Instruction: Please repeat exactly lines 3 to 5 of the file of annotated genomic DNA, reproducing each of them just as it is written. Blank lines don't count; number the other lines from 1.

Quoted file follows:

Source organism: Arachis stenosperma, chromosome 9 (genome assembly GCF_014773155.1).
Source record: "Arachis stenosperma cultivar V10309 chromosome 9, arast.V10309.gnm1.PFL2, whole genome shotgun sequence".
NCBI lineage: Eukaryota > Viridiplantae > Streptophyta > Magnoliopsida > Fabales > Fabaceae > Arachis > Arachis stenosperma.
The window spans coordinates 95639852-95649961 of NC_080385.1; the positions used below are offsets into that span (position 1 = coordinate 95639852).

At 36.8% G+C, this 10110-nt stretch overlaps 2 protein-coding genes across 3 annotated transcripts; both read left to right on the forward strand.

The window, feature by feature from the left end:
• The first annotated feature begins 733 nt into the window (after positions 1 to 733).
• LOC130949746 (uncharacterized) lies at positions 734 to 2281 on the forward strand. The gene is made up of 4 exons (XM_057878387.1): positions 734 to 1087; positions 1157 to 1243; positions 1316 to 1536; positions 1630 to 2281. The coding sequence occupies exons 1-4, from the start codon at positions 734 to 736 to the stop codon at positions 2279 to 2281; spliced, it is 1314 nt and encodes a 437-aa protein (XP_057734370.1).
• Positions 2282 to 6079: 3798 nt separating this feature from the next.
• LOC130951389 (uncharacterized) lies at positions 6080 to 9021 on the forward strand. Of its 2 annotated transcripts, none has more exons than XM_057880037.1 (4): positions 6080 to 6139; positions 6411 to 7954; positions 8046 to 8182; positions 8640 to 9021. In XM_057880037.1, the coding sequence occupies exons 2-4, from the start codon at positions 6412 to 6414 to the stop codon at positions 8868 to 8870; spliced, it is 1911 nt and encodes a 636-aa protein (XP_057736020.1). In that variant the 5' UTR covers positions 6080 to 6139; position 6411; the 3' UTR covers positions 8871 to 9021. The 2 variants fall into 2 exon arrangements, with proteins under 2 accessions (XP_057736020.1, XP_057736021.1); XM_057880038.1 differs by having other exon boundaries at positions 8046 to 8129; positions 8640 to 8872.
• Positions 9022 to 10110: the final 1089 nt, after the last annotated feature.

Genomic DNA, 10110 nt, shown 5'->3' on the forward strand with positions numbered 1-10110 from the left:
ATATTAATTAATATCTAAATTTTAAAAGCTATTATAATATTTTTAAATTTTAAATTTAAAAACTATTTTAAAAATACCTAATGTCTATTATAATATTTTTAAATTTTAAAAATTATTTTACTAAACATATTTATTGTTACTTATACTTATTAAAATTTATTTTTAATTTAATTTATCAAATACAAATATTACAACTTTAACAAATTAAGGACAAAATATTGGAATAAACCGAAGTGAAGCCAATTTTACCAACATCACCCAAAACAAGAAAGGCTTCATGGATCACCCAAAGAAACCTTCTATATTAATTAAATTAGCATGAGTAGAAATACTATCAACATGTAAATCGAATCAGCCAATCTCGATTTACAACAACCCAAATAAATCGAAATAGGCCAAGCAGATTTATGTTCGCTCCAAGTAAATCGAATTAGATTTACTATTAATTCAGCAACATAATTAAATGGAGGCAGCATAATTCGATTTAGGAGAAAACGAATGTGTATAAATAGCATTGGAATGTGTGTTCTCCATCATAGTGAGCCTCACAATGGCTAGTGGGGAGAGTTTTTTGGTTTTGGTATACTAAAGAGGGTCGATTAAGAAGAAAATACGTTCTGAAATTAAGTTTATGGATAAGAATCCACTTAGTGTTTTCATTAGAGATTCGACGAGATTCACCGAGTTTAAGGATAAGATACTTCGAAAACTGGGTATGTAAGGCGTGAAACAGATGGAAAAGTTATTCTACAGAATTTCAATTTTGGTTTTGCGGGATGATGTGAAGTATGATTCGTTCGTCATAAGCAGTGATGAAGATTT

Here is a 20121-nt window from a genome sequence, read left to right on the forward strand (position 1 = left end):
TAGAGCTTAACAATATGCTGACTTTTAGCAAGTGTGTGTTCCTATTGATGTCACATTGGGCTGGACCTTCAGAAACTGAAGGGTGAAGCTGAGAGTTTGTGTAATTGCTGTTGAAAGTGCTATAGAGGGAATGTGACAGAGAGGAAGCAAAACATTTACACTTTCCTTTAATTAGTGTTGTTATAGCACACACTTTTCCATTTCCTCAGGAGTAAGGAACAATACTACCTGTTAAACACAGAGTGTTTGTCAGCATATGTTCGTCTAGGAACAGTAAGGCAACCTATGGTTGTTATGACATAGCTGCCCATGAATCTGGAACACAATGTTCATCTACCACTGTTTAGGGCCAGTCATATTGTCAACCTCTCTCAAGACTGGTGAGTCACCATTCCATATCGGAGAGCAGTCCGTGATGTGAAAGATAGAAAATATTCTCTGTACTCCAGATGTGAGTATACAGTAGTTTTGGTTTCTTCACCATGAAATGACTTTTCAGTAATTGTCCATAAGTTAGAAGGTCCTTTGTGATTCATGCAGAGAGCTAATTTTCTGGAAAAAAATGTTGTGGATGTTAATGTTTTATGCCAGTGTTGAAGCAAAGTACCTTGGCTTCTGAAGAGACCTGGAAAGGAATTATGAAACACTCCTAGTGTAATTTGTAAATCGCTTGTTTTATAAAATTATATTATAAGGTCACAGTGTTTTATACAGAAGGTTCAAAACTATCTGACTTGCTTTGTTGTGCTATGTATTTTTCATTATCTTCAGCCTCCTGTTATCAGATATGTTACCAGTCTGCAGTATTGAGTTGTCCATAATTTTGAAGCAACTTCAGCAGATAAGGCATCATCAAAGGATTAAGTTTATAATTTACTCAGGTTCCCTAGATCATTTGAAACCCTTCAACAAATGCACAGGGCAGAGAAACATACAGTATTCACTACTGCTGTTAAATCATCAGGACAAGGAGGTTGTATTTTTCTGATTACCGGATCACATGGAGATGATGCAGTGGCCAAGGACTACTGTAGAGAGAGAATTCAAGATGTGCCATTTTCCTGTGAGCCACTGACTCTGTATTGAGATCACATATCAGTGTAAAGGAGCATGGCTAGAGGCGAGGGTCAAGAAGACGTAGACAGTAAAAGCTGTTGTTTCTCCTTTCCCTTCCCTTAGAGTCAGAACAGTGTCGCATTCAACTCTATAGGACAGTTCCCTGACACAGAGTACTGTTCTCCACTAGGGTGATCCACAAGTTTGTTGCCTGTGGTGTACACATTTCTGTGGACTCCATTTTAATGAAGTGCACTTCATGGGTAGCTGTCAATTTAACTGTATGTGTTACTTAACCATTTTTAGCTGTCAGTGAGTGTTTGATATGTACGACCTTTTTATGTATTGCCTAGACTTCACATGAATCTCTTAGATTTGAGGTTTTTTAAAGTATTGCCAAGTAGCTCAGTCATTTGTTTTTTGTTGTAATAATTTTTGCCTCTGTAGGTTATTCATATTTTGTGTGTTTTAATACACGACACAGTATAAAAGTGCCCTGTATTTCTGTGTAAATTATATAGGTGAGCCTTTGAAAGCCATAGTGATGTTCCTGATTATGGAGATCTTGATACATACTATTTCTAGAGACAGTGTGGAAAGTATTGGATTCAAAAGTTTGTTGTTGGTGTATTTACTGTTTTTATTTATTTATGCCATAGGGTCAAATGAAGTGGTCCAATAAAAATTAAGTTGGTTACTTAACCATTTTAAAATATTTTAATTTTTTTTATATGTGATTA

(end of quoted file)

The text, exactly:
NCBI lineage: Eukaryota > Viridiplantae > Streptophyta > Magnoliopsida > Fabales > Fabaceae > Arachis > Arachis stenosperma.
The window spans coordinates 95639852-95649961 of NC_080385.1; the positions used below are offsets into that span (position 1 = coordinate 95639852).

At 36.8% G+C, this 10110-nt stretch overlaps 2 protein-coding genes across 3 annotated transcripts; both read left to right on the forward strand.